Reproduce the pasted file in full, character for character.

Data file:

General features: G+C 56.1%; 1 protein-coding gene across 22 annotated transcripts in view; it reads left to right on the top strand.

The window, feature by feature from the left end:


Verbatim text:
General features: G+C 56.1%; 1 protein-coding gene across 22 annotated transcripts in view; it reads left to right on the top strand.

The window, feature by feature from the left end: